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Meniscus Tear

The meniscus of the knee is an important tissue that functions to dissipate loads, stabilize the knee joint during motion, and lubricate the moving surfaces.  Because of the location of the meniscus which acts like a “cushion” between the bones, it is susceptible to common forms of injury.

Meniscus Tears in the knee are common.  Twisting injuries of the knee can injure a normal meniscus, as can occur with a sporting activity, a lifting event, or a fall.  Tears that are more chronic in nature can occur in a meniscus that has a certain degree of degeneration with a more minimal twisting or stress.  There are different ways of describing tears in the meniscus, including the side of the knee (medial or lateral), and the morphology including partial or complex, horizontal, vertical, radial, or other types.

Without treatment, meniscus tears can impair the normal smooth back and forth motion of the knee, causing pain, catching, locking, and swelling called an effusion.  While meniscus injuries can occur in isolation, they frequently can accompany other associated abnormalities in the knee.  These associated abnormalities can occur in the articular cartilage lining of the knee; during more severe injuries, meniscus tears can accompany tears to the collateral or cruciate ligaments.  Diagnosing the associated injuries with meniscus tears is important as it can impact treatment and outcome.

Acute tears of the meniscus typically occur when a person changes direction in a way that involves rotating or twisting the knee while the knee is in a slight bent or fully bent posture.  Sometimes meniscus tears can occur during a loading event as during a fall, or during activities involving the knee in a flexed position, as when kneeling or when rising from a position on the ground.

Sometimes the meniscus undergoes degeneration or “wear and tear” with age, which does not typically cause symptoms.  This process can lower the threshold for injury and sometimes a more minor event can be the cause of a meniscus tear.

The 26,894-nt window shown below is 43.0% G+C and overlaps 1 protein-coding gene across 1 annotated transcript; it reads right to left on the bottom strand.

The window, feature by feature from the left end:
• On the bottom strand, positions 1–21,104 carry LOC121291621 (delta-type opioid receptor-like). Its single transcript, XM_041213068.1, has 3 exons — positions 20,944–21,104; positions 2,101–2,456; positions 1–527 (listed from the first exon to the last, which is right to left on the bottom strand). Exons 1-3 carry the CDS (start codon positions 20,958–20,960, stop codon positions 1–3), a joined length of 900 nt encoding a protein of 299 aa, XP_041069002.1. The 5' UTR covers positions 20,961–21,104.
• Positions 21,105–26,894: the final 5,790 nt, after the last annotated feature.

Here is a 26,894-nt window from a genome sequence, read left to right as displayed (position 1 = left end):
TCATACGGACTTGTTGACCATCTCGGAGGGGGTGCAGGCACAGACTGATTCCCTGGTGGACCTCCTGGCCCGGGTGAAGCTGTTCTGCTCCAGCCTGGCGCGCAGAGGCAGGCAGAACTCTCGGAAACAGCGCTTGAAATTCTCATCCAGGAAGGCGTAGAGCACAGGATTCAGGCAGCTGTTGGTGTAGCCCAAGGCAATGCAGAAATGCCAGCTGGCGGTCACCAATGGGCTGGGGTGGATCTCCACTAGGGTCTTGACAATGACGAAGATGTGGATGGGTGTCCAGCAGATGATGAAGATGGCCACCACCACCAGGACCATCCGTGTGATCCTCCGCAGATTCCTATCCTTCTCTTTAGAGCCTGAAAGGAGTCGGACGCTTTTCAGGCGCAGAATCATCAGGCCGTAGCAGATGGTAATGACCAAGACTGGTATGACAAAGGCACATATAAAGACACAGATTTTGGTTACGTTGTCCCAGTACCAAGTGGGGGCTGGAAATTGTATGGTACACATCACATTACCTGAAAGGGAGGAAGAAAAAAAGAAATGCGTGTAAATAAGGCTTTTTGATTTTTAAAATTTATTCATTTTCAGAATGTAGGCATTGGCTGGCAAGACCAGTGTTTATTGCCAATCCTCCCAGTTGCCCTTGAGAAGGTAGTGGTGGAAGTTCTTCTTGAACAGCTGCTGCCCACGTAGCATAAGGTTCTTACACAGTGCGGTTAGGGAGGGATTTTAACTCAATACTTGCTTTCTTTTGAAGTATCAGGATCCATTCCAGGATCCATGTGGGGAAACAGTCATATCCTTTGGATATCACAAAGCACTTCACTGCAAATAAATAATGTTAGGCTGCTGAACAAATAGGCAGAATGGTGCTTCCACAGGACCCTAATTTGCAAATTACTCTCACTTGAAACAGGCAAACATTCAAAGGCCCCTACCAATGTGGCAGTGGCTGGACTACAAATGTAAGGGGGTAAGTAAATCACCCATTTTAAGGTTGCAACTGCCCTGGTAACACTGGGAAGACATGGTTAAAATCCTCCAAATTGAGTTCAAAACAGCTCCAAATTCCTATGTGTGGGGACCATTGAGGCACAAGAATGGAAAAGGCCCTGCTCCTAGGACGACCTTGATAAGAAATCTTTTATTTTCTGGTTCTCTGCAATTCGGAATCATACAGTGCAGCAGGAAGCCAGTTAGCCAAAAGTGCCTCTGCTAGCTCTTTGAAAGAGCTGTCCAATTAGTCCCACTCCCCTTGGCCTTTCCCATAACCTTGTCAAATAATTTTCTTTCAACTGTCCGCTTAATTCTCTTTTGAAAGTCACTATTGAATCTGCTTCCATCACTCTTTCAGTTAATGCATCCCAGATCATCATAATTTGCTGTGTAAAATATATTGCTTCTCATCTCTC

The symptoms of a meniscus tear can be variable, as pain and swelling may not be immediately evident.  Some patients will describe a tearing or popping sensation at the time of injury, but not always.  Most patients can continue with activities or finish out a sporting event that caused the injury with minimal discomfort.  Only in severe cases will the knee immediately lock and prevent normal motion and complicate weightbearing.  The pain and swelling typically increase over the ensuing 24 hours in a gradual fashion and may come with increased difficulty bearing weight.

Patients with a delay to evaluation with meniscus tears sometimes present for evaluation weeks after an injury with ongoing pain, giving way, catching, or locking in the knee.  Most of these symptoms are accompanied by pain because the damaged meniscus is getting impinged or stuck in the joint, limiting normal smooth gliding motion.  While “locking and catching” in the knee is traditionally ascribed to meniscus tears, this can also be caused by injury to the articular cartilage lining tissue in the knee and a formal evaluation, sometimes with MRI, is necessary to completely appreciate the extent of the damage.

Another common symptom from a meniscus tear is swelling, called an “effusion” when it is confined to the joint.  While not universally present, effusions can be seen with large or complex tears and are usually seen with more substantial injuries to the meniscus.  Sometimes effusions are simply described as stiffness (rather than swelling) because the inflated and swollen joint loses some of its normal elastic properties that make it feel as though motion is lost.